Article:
Let's say you have a client who knows someone with a serious problem that can really use your help, but asking you to call is off the table because the situation is delicate. They need to make a sincere, compelling case that you can help them. Is your client up to the task?
If not, can you prepare your clients ahead of time? Hey, we are talking about accounting here! What possible delicate situation has your client walking on eggshells?
Here are a few:
- Divorce – It’s a messy one. Everyone takes sides. The accountant is a former classmate of the soon to be ex. Your client knows this injured party. They need a new accountant.
- Neglect – It’s hard to believe, but there are some people who deliberately ignore filing taxes. Now this friend is getting letters, levies and garnishments.
- Grief – Your friend knows an older widow. For years their spouse handled all the family finances. Then they died. This survivor has never paid a bill or managed a budget.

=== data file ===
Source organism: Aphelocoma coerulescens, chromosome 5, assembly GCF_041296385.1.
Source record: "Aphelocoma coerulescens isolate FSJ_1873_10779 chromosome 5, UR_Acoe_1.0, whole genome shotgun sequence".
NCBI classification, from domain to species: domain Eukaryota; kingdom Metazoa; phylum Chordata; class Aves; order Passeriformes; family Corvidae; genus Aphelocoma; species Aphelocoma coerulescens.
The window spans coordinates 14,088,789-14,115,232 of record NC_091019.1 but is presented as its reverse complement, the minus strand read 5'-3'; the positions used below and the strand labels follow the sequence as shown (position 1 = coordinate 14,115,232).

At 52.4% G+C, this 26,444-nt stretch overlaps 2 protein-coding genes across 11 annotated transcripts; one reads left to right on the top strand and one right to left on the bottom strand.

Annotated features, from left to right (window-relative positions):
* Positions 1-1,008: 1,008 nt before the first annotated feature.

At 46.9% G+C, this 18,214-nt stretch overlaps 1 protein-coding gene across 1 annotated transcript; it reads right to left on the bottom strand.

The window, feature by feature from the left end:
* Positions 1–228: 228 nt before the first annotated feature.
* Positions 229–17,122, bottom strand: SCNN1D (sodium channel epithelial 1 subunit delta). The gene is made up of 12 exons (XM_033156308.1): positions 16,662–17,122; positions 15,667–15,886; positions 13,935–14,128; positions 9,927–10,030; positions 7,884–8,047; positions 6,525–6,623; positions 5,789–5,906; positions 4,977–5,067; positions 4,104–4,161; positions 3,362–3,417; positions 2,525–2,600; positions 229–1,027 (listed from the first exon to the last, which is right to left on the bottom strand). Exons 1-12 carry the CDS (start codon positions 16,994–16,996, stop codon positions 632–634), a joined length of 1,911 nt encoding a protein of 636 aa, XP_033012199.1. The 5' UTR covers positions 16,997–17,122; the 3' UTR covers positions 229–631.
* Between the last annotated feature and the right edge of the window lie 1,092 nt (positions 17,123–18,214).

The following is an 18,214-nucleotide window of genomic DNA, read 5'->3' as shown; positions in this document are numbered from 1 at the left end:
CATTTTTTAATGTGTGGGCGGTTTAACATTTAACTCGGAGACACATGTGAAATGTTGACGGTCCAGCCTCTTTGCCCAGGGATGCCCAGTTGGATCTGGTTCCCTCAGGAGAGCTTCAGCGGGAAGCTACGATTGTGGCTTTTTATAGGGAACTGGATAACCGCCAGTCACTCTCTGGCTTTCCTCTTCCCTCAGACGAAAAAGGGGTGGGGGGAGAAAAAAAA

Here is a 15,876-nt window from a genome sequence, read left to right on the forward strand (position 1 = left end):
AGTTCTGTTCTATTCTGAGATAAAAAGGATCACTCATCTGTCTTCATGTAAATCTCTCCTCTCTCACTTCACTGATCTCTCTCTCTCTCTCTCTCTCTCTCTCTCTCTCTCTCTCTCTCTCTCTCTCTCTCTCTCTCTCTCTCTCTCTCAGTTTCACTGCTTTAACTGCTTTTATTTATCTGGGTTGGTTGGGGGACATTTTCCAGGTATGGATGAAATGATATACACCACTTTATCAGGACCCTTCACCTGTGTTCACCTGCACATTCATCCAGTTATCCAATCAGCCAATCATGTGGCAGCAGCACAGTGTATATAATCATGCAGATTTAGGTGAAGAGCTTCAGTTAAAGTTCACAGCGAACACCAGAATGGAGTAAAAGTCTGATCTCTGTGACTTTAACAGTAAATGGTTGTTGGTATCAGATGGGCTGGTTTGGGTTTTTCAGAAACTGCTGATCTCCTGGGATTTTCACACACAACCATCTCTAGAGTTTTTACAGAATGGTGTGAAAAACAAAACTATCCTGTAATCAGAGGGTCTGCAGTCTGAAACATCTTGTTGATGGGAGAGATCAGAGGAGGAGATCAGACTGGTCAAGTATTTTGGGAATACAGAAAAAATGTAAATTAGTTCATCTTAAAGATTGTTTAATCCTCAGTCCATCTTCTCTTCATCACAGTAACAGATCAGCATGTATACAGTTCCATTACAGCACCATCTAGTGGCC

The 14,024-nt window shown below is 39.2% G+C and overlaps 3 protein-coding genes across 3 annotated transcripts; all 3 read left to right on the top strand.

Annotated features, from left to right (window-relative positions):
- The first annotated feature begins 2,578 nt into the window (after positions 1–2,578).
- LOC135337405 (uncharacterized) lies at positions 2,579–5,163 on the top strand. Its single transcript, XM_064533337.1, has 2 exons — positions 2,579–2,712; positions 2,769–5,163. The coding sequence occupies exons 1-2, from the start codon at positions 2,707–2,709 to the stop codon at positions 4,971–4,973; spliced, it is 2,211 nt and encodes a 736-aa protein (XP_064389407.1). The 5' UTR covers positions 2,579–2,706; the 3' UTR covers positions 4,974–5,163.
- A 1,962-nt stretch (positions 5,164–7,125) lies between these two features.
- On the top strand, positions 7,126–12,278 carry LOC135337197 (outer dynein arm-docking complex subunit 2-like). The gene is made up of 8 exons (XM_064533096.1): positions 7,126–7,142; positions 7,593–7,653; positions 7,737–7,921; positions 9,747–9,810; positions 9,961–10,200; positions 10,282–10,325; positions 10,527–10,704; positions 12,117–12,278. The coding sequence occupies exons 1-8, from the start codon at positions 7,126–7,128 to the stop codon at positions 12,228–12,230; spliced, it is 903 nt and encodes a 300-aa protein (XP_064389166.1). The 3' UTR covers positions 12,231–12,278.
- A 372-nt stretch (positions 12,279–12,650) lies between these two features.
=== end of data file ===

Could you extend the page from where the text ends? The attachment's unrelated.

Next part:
These are all touchy situations and, as such your client can’t just say: “Call my friend.” They’ve got to lay the groundwork first.
Here are a several ways to get your client ready for these types of conversations and, ultimately better communicate how you can help:
- Review Your Capabilities – You do more than prepare taxes. Does your client know that? Assuming you meet with clients at least annually, do a “State of the Union” in the context of how the two of you work together. They know what you prepare for them to sign, but what do you do in the background? Have you learned about changes in tax law, even if these provisions don’t apply to them? Spell out some additional, anonymous scenarios using a “Here’s the type of people I may be able to help” approach.
- Have a Problem, Get a Partner – The above step might prepare your client to have the: “I’ve got a guy…” conversation with their friend. It’s more likely your client will call you ahead of time to describe the friend’s dilemma, asking if you can help. Now it’s time for you to initiate the meeting through your friend. You want to meet the person with a problem face to face, to avoid any miscommunication or overpromising. See if they would be willing to bring the three of you together over drinks. Your client can tactfully disappear once the friend starts talking about their problem.
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